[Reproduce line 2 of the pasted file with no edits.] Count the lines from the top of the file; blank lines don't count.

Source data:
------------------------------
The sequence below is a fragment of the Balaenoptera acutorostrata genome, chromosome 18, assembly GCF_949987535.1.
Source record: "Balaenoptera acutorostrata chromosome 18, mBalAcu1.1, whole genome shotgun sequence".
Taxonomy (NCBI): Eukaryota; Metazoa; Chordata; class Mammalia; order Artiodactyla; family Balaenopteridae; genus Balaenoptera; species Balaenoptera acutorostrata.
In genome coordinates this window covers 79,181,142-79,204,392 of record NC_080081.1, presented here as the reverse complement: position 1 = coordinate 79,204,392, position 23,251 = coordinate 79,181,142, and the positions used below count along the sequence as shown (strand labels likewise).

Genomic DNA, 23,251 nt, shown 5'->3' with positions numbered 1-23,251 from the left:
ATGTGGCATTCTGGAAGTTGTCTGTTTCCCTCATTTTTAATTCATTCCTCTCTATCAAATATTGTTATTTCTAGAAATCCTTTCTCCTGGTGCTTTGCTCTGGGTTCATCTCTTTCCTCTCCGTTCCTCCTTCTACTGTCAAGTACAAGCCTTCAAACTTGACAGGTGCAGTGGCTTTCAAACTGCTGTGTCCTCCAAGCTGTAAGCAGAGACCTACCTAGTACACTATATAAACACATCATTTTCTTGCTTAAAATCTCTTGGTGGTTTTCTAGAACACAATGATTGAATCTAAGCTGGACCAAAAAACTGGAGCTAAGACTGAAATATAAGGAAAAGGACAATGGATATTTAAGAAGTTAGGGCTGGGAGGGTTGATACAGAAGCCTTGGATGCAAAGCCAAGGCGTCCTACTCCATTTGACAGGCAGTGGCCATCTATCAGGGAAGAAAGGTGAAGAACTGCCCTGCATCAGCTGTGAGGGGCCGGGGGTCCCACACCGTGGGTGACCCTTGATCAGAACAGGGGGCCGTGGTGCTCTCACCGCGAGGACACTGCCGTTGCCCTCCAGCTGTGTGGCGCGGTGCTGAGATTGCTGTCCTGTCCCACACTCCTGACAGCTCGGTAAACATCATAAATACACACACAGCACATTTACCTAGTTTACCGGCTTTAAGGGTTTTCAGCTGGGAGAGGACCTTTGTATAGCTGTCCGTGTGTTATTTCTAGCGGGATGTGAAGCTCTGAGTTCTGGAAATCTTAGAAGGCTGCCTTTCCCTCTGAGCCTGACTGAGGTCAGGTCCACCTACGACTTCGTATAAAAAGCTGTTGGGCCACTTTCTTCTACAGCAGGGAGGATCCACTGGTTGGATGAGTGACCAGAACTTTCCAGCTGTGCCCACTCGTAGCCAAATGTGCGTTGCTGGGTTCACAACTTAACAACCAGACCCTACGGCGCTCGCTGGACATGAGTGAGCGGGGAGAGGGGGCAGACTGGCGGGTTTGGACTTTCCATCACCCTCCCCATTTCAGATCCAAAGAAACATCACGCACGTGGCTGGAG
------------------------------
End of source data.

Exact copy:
Source record: "Balaenoptera acutorostrata chromosome 18, mBalAcu1.1, whole genome shotgun sequence".